# Abstract

We develop a model of a prediction market with ambiguity and derive testable implications of the presence of Knightian uncertainty. Our model can also explain two commonly observed empirical regularities in betting markets: the tendency for longshots to win less often than odds would indicate and the tendency for favorites to win more often. Using historical data from Intrade, we further present empirical evidence that is consistent with the predicted presence of Knightian uncertainty. Our evidence also suggests that, even with information acquisition, the Knightian uncertainty of the world may be not “learnable” to the traders in prediction markets.

## Mathematical Appendix

### Proof of Proposition 1

Note that any equilibrium price π has to satisfy (i) *i*, which means any trader will have either a long position or a zero position—not an equilibrium. Similarly, if (ii) does not hold, no trader will have a long position, which cannot be an equilibrium either.

Substitute (2) into (3) and rewrite the aggregate demand as

Hence,

where the last step follows from integration by parts. Simplifying and rearranging terms yields the stated expression in the proposition. *Q.E.D.*

### Proof of Proposition 2

Let

for any ^{[14]} the proposition is equivalent to the claim that

Note that ^{[15]} it remains to be shown

*F* is non-decreasing since it is a distribution function. It follows that

We prove the results by examining two cases.

**Case 1: **

Given *G* from *F* as

where

and

It is easily verified that *G* is a mean-preserving spread of *F*, with two new atoms created at points

where the last equality holds because *ρ* be the uniform metric, that is,

for any

**Case 2: **

Given *H* from *F* as

where

and

It is easily verified that H is a mean-preserving spread of *F*, with two new atoms created at points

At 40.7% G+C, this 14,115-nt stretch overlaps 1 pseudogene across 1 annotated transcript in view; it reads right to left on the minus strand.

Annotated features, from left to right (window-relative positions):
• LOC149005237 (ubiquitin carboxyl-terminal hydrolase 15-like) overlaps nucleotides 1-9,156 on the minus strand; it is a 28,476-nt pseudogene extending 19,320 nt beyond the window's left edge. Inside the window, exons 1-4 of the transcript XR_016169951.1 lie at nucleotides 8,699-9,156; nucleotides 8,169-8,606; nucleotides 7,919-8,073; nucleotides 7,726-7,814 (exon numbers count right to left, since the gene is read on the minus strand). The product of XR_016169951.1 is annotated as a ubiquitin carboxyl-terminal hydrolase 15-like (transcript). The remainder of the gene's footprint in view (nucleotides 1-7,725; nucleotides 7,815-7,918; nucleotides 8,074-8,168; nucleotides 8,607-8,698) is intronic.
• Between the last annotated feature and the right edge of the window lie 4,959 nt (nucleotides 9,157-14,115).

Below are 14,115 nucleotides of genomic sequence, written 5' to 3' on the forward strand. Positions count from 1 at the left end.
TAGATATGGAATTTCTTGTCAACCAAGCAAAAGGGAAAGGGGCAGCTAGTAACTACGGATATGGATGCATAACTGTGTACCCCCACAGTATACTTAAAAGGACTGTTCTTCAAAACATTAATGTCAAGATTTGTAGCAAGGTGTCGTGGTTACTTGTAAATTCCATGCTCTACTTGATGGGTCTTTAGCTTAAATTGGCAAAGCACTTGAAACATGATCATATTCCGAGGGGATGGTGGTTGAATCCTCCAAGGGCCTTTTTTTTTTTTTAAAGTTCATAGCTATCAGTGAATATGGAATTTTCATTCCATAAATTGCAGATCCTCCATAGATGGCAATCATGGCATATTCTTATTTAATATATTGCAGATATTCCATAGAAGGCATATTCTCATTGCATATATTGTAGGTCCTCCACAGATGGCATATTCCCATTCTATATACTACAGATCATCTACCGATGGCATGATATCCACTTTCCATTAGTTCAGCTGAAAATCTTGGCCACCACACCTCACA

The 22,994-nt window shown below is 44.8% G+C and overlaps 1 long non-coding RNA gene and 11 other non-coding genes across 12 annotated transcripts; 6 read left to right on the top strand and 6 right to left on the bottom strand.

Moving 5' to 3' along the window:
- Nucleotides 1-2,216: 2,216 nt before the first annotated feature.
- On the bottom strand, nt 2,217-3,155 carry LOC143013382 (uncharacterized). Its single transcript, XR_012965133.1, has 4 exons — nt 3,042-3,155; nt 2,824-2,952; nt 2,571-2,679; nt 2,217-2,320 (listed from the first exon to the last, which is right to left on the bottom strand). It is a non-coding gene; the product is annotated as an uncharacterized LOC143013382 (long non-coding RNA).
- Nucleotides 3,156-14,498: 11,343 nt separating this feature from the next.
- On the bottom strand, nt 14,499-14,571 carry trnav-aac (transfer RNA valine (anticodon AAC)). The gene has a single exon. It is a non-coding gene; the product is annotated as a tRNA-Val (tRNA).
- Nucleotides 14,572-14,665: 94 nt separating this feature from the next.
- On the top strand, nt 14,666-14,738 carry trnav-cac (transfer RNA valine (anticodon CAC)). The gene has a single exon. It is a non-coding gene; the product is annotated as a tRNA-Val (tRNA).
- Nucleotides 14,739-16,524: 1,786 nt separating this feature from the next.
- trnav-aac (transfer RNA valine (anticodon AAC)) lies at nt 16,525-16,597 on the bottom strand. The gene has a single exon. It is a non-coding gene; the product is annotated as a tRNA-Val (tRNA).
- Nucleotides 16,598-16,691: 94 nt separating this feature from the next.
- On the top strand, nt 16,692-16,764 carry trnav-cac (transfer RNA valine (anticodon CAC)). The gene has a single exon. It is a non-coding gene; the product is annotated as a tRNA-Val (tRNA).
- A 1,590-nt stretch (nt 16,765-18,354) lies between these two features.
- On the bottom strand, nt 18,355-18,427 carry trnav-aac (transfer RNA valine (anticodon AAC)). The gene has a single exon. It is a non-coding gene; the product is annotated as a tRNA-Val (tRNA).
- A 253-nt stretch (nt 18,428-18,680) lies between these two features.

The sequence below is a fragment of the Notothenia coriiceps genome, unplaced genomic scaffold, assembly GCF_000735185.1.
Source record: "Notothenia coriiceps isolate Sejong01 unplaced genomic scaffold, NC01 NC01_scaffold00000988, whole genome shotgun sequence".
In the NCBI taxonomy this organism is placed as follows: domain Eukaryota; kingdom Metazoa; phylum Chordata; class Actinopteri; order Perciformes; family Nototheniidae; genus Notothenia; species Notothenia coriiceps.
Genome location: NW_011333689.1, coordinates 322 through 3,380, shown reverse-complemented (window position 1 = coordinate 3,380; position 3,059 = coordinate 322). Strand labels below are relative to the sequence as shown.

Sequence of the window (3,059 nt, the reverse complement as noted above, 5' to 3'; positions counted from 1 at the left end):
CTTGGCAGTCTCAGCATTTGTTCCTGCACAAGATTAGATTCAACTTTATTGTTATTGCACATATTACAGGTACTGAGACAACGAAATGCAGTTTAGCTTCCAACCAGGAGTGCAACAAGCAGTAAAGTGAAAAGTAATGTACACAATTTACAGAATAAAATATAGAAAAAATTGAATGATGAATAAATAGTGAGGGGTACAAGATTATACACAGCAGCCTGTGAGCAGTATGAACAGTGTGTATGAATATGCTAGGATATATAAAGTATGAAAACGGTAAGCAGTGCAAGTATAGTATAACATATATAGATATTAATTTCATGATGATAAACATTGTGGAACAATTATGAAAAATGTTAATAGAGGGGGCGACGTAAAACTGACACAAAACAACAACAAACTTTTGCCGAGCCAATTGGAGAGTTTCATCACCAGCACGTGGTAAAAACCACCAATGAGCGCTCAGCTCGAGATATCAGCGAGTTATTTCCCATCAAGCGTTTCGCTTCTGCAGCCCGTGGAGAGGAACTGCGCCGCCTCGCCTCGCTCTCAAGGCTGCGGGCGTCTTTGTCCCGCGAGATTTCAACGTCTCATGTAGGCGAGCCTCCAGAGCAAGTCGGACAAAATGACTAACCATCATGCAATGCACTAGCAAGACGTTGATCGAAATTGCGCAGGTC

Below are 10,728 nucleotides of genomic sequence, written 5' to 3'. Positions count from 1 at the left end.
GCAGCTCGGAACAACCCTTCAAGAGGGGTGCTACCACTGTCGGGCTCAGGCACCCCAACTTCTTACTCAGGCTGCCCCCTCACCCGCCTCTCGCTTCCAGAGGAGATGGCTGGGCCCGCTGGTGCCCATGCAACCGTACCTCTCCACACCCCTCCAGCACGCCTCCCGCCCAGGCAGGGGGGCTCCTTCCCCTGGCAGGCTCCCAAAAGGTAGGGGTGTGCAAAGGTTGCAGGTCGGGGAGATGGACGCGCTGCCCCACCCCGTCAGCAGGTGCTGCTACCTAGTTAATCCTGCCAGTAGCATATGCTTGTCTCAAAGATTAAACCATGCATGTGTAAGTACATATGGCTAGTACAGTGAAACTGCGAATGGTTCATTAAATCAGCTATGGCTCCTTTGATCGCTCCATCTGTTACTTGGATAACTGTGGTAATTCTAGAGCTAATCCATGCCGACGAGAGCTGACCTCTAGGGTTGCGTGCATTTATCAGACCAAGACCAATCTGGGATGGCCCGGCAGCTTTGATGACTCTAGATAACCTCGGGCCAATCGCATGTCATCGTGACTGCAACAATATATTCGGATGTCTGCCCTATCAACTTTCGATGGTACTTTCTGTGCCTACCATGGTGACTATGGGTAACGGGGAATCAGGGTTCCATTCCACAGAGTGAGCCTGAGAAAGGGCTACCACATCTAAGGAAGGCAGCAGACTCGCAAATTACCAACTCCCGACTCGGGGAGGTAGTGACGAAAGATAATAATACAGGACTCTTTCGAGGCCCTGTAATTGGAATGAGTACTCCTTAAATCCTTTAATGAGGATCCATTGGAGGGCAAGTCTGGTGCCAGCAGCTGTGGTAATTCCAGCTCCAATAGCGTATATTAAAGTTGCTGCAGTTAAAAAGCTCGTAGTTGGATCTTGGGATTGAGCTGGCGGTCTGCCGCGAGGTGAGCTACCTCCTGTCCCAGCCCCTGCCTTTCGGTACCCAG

where the last but second equality holds because *H*. Since

### Proof of Proposition 3

Decompose

and *ϵ* shifts the supply curve inwards. That is,

Similarly, an increase in *ϵ* shifts the demand curve inwards (i.e.,

### Proof of Proposition 4

Let *F*, i.e., *F* that

where

where the second equality follows from integration by parts. Since *p*, the equilibrium price depends on the position of *p* relative to ^{[16]}

**Case 1: **

The equilibrium condition is rewritten as

Rearranging terms and dividing both sides by

**Case 2: ***.*

The equilibrium condition is rewritten as

Rearranging terms yields

Note that the left-hand side of equation (A1) is strictly increasing in π. Thus, the solution

Next, we show *p*, respectively. Note that

Since

**Case 3: **

The equilibrium condition is rewritten as

Rearranging terms yields

Similar to Case 2, the solution *p*, and it converges to

Next, we show

where the last inequality holds because

### Proof of Corollary 2

Recall that

The symmetry of

to which

## Data Appendix

The historical data of Intrade was archived by Ipeirotis (2013) and is available on GitHub. Table 4 lists all the categories of events and the number of markets within each category. We complete the dataset by creating an outcome variable and recording how each random event had turned out. The outcome equals 1 if an event occurs, and it equals 0 if its complement event occurs.

### Table 4:

Event category | Number of markets |
---|---|

Art | 60 |

Business | 43 |

Chess | 52 |

Climate & Weather | 861 |

Construction & Engineering | 9 |

Current Events | 1540 |

Education | 1 |

Entertainment | 8715 |

Fine Wine | 5 |

Foreign Affairs | 87 |

Legal | 310 |

Media | 10 |

Politics | 5460 |

Real Estate | 2 |

Science | 20 |

Social & Civil | 30 |

Technologies | 65 |

Transportation | 11 |

Some markets have correlated outcomes, because they are about the same, uncertain circumstances. For example, concerning the 2012 U.S. Republican Party presidential nominee, there are 53 separate markets corresponding to 53 possible winners, including Mitt Romney, Rick Santorum, Ron Paul, Newt Gingrich, and “any other individual” not specified by the prediction platform. To avoid such correlation in the observations, for each group of these correlated markets, we randomly select one market into the aggregate sample and disregard the rest.

The total number of selected markets included in the final analysis also shown in Table 5. The table lists the number of observations—the total as well as the number of observations per percentile bin—for political events, entertainment events, and the full sample. The dataset is skewed towards political and entertainment events, as the two categories together accounts for

### Table 5:

Event category | Total observations | Observations per bin | |
---|---|---|---|

(50 bins) | (30 bins) | ||

Politics | 897 | 18 | 30 |

Entertainment | 1157 | 23 | 39 |

Full sample | 2509 | 50 | 84 |

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**Received:**2019-04-27

**Accepted:**2020-03-27

**Published Online:**2020-08-07

© 2020 Walter de Gruyter GmbH, Berlin/Boston